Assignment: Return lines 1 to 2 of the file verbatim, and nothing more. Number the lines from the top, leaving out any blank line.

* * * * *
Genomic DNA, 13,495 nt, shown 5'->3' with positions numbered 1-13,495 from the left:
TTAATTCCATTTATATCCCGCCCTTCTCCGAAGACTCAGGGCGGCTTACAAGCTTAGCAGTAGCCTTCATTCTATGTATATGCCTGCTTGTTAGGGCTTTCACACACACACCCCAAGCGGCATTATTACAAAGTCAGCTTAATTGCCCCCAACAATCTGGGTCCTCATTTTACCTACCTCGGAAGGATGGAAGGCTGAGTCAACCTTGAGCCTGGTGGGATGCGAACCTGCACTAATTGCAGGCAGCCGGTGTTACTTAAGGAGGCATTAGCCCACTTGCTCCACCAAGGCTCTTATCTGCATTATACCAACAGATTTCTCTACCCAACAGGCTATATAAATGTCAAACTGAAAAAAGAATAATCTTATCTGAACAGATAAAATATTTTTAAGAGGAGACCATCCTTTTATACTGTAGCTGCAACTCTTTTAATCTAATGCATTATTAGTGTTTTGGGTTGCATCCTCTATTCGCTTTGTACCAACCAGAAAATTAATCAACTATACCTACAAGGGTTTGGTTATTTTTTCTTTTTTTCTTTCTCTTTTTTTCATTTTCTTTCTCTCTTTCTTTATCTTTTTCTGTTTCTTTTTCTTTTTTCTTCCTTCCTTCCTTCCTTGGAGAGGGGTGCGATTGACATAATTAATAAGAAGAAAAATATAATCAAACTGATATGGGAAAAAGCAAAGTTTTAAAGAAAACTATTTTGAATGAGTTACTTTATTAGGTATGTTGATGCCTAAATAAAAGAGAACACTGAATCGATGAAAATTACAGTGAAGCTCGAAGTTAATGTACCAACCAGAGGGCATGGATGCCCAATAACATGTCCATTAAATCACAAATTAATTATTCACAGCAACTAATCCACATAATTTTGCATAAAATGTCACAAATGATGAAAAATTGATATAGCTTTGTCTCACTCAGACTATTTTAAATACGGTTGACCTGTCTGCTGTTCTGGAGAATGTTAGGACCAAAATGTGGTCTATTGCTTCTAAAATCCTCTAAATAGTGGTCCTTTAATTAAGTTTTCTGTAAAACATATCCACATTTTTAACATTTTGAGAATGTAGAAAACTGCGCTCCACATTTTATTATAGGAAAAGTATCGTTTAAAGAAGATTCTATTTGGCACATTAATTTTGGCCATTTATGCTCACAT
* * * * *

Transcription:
Genomic DNA, 13,495 nt, shown 5'->3' with positions numbered 1-13,495 from the left:
TTAATTCCATTTATATCCCGCCCTTCTCCGAAGACTCAGGGCGGCTTACAAGCTTAGCAGTAGCCTTCATTCTATGTATATGCCTGCTTGTTAGGGCTTTCACACACACACCCCAAGCGGCATTATTACAAAGTCAGCTTAATTGCCCCCAACAATCTGGGTCCTCATTTTACCTACCTCGGAAGGATGGAAGGCTGAGTCAACCTTGAGCCTGGTGGGATGCGAACCTGCACTAATTGCAGGCAGCCGGTGTTACTTAAGGAGGCATTAGCCCACTTGCTCCACCAAGGCTCTTATCTGCATTATACCAACAGATTTCTCTACCCAACAGGCTATATAAATGTCAAACTGAAAAAAGAATAATCTTATCTGAACAGATAAAATATTTTTAAGAGGAGACCATCCTTTTATACTGTAGCTGCAACTCTTTTAATCTAATGCATTATTAGTGTTTTGGGTTGCATCCTCTATTCGCTTTGTACCAACCAGAAAATTAATCAACTATACCTACAAGGGTTTGGTTATTTTTTCTTTTTTTCTTTCTCTTTTTTTCATTTTCTTTCTCTCTTTCTTTATCTTTTTCTGTTTCTTTTTCTTTTTTCTTCCTTCCTTCCTTCCTTGGAGAGGGGTGCGATTGACATAATTAATAAGAAGAAAAATATAATCAAACTGATATGGGAAAAAGCAAAGTTTTAAAGAAAACTATTTTGAATGAGTTACTTTATTAGGTATGTTGATGCCTAAATAAAAGAGAACACTGAATCGATGAAAATTACAGTGAAGCTCGAAGTTAATGTACCAACCAGAGGGCATGGATGCCCAATAACATGTCCATTAAATCACAAATTAATTATTCACAGCAACTAATCCACATAATTTTGCATAAAATGTCACAAATGATGAAAAATTGATATAGCTTTGTCTCACTCAGACTATTTTAAATACGGTTGACCTGTCTGCTGTTCTGGAGAATGTTAGGACCAAAATGTGGTCTATTGCTTCTAAAATCCTCTAAATAGTGGTCCTTTAATTAAGTTTTCTGTAAAACATATCCACATTTTTAACATTTTGAGAATGTAGAAAACTGCGCTCCACATTTTATTATAGGAAAAGTATCGTTTAAAGAAGATTCTATTTGGCACATTAATTTTGGCCATTTATGCTCACAT